Monday, 29 June 2009

Sending out a SMS

Mukaga - zero - zero - emu means 6-0-0-1 in the Luganda language.

In Uganda, using 4 digits and a mobile phone may become one of the most important gateways to accessing information and services and serve as a model for the rest of the continent.

Any guesses which search engine conglomerate is behind this?

That's right. Google together with the Grameen Foundation and local mobile phone provider MTN Uganda launched a new service today called Google SMS.

The idea is straightforward. If you need information on say health or agriculture, send your query by text message to Google SMS and you should get a reply text message with an answer.

I've been using the weather forecast service since my arrival here in Uganda which was one of the pilot applications. But the services are much broader:

- Farmer’s Friend is an application that provides tips on agriculture, especially when it comes to dealing with pests and diseases, and of course the weather, both daily and seasonal.

- Health Tips and the Clinic Finder offers the names and numbers of the closest healths clinics.

- Google Trader is a SMS-based "marketplace" application that connects buyers and sellers. One of the biggest problems of small subsistence farmers is accessing markets to sell the small surpluses they might have. With this new service, Google and its many partners hope to help farmers in poor and remote rural areas, as writes

Up until today, the new service has been kept under wraps.

The launch was a festive event and it was interesting to meet the so-called Village Phone Operators and Community Knowledge Workers who had travelled from all corners of Uganda to be in Mukono for the launch. These people are the frontline of the service.

It was a big PR event. All the partners involved were wearing custom tailored shirts bearing the Google colours and the mood was festive after many months they say of hard work pilot-testing the applications. There were colourful local dances, songs and sketches explaining the various services in Luganda. Of course, the Jingle "MTN - everywhere you go" was played at regular intervals reminding the audience which mobile network to use.

Sending a text message to MTN's current SMS services costs 220 Ugandan shillings - that's about US 10 cents. MTN is the largest mobile phone operator in Uganda so GoogleSMS is likely to be a good revenue raiser.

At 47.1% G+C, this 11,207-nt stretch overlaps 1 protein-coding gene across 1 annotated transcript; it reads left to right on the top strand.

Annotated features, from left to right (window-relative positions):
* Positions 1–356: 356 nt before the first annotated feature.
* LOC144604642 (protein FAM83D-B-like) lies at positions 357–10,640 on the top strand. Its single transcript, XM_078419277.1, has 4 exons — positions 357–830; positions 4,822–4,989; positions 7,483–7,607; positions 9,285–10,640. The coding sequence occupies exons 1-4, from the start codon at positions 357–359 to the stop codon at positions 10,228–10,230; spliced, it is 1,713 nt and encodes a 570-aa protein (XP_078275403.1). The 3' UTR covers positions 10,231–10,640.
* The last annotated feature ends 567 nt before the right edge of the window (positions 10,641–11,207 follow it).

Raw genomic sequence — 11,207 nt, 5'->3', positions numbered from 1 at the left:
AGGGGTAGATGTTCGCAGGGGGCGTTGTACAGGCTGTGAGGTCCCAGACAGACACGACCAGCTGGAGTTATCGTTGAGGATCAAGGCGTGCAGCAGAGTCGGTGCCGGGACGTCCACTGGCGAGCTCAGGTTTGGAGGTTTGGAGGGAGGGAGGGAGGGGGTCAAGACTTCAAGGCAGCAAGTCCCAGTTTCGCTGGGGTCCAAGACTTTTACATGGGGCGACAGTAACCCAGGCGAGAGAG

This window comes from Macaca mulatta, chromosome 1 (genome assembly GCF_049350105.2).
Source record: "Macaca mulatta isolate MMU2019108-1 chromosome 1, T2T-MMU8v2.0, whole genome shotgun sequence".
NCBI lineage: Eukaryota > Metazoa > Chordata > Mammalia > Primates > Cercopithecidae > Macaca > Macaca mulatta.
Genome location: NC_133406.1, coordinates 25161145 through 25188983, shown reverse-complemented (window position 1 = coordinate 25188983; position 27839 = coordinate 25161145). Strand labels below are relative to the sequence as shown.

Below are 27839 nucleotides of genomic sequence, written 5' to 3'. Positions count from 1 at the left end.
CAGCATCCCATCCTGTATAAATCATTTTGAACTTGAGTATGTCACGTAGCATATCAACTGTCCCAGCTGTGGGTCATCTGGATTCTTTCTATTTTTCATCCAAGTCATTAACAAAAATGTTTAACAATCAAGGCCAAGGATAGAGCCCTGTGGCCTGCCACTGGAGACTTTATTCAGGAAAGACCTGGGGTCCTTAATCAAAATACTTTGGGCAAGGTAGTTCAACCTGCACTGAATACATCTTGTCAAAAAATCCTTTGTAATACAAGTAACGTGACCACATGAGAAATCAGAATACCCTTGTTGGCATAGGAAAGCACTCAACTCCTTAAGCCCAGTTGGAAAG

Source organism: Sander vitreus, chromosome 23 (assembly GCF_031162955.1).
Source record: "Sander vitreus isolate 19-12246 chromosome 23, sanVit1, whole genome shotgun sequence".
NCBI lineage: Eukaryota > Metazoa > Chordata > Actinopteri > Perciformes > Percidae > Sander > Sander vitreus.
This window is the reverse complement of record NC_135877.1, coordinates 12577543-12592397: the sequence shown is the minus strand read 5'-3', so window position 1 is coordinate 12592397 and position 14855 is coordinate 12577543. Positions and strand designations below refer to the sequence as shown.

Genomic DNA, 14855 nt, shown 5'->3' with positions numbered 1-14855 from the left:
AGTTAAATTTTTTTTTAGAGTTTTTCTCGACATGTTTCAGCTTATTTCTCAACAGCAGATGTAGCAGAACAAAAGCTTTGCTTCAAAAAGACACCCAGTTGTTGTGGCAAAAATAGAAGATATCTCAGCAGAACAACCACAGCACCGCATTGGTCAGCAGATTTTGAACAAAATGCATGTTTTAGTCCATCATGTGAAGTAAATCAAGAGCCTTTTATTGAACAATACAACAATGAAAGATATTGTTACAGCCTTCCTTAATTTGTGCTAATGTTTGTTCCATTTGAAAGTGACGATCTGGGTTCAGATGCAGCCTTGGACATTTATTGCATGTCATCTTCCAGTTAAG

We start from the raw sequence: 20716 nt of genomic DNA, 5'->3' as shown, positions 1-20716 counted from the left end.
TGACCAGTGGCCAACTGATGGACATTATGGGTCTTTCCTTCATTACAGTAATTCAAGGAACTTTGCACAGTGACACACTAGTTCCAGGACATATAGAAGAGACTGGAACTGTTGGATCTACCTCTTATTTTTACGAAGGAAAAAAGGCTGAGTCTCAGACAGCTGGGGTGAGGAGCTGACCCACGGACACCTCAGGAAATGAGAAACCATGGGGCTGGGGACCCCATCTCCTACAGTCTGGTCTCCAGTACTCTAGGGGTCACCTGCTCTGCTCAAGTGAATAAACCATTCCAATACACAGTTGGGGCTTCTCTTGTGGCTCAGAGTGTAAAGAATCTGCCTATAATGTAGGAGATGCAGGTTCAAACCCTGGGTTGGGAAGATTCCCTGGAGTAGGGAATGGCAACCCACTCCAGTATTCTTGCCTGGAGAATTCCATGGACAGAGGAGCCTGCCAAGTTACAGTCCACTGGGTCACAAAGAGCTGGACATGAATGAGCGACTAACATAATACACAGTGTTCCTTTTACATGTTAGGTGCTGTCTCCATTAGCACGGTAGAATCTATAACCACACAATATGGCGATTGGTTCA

Hopping into a cab on my way back to town, I thought I'd put the GoogleSMS "Information in the palm of your hand" to the test.

I sent an SMS to 6001 asking: What do I do when I have the flu? I got the answer: Human swine flu is caused by the Influenza virus A (H1N1) and spreads from one person to another. It is so called because the signs are similar to swine flu in pigs. A person can have and spread the virus without being sick. Signs include chills, sore throat, muscle pains, coughing, weakness. You cannot get swine flu from eating well-cooked pork or pork products. To protect yourself, as with any other flu, wash your hands regularly especially before eating or touching your nose or mouth. Go to the nearest health centre if you suspect you have the flu.

Well, no solution really on how to treat normal flu, but I had the option to hit reply with "Clinic and parish" which I did and got the name and number for the nearest clinic in Kampala. Now, that's a really useful service.

I also asked: How do I treat Banana Bacterial Wilt? Here I got a very exhaustive answer. But I won't bore you with this, because I've already told you everything about banana diseases in my last blog post.

Using Google Trader (6007) was less successful. I typed in Buy Bananas Mbale, but the service couldn't find any matches to this query. So I tried Buy Bananas Kampala, thinking this must be pretty straight forward.

I got one number to call for bananas in Kampala, the number was not available and two other numbers for Matooke. One line was busy, the other one was not selling Matooke.

The SMS said that there were 965 items matching my query, but I was not so keen on buying bananas anymore... That said, GoogleSMS Search (6006) on general queries is also up and running and I managed to get all the latest updates on Michael Jackson.

Over the past two weeks I've been travelling in remote areas of Uganda where internet access has been scarce. But I've almost always had a mobile phone signal. Remote communities particularly in the north are struggling with very high rates of HIV/AIDS because so many women have been raped by rebels during the civil war. Going to the closest health clinic often means selling valuable assets or taking out a loan.